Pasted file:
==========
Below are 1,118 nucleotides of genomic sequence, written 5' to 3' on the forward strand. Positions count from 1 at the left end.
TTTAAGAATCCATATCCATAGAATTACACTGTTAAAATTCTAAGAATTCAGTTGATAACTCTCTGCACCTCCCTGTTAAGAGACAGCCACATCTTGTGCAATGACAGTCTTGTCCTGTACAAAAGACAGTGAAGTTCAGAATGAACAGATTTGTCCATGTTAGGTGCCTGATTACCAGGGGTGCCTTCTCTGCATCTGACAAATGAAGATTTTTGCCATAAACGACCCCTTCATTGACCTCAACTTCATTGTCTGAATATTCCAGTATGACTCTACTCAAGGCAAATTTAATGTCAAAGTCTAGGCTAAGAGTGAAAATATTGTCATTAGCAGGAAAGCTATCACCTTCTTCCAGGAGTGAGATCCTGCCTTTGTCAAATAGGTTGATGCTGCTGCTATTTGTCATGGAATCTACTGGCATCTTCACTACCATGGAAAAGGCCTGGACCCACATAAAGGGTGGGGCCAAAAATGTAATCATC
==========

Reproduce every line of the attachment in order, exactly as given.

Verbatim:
Below are 1,118 nucleotides of genomic sequence, written 5' to 3' on the forward strand. Positions count from 1 at the left end.
TTTAAGAATCCATATCCATAGAATTACACTGTTAAAATTCTAAGAATTCAGTTGATAACTCTCTGCACCTCCCTGTTAAGAGACAGCCACATCTTGTGCAATGACAGTCTTGTCCTGTACAAAAGACAGTGAAGTTCAGAATGAACAGATTTGTCCATGTTAGGTGCCTGATTACCAGGGGTGCCTTCTCTGCATCTGACAAATGAAGATTTTTGCCATAAACGACCCCTTCATTGACCTCAACTTCATTGTCTGAATATTCCAGTATGACTCTACTCAAGGCAAATTTAATGTCAAAGTCTAGGCTAAGAGTGAAAATATTGTCATTAGCAGGAAAGCTATCACCTTCTTCCAGGAGTGAGATCCTGCCTTTGTCAAATAGGTTGATGCTGCTGCTATTTGTCATGGAATCTACTGGCATCTTCACTACCATGGAAAAGGCCTGGACCCACATAAAGGGTGGGGCCAAAAATGTAATCATC